A small but significant slice of the Beatles’ magic came back in 1986 with release of the classic John Hughes teen flick "Ferris Bueller’s Day Off,” wherein Matthew Broderick’s title character lip-syncs the early Beatles classic "Twist and Shout” (ironically, a song they didn’t write) from the top of a float in a downtown Chicago parade.
John Lennon sang "Twist and Shout” as though the words were joyful corrosive poison, that his only hope of survival was to expel them with all the vehemence that his rhythm-besotted body could muster, and so does Ferris in the scene. Paul and George’s responses matched John’s zeal at the end of each stanza with their delirious "Ooohs.” They were enjoying themselves so much that this song seemed the most important thing in their lives at that moment. The Beatles knew the awesome responsibilities of pleasure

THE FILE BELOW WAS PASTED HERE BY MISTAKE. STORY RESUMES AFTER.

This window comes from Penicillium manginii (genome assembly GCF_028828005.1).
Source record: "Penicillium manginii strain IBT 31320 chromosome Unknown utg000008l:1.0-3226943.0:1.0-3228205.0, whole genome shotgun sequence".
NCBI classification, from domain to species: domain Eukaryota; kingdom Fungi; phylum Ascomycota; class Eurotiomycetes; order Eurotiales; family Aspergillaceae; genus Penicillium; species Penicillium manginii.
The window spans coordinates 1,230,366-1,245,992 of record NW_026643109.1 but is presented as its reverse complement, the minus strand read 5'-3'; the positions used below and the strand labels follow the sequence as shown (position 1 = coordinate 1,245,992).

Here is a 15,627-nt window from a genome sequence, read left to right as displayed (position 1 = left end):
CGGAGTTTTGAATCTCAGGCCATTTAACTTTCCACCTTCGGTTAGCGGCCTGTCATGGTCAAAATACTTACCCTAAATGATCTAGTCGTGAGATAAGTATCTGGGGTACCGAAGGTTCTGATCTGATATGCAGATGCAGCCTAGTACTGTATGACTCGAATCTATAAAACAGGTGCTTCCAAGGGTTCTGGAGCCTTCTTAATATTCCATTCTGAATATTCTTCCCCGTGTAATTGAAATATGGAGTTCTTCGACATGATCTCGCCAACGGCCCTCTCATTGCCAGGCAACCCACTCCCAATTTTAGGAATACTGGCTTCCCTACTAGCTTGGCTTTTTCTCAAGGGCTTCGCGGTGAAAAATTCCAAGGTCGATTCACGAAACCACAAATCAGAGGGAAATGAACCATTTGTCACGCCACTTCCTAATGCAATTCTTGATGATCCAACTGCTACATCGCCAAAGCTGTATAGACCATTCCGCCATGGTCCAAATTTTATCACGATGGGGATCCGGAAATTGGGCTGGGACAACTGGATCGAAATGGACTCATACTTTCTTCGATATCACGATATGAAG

Ferris lips lustily, the frauleins on the float shimmy and shake and bounce off of Ferris like electrons, the thousands in the crowd sing along from the pits of their pelvises. Chicago jams as one, recreating the Beatles’ amazing real-life feat of a unifying mass-madness that changed people’s lives for a time.
When I saw the movie in the theater in ‘86, people actually stood up and danced in the aisles. How could they not? The "Twist and Shout” segment was the most exciting and joyous musical moment in a movie since the Beatles own "A Hard Day’s Night” (1964), and was the perfect climax to Ferris Bueller’s film exploits.
The public was so wistful for Beatlemania that "Twist and Shout” returned to the charts for 15 weeks that year, a brief but sweet reminder of the real thing.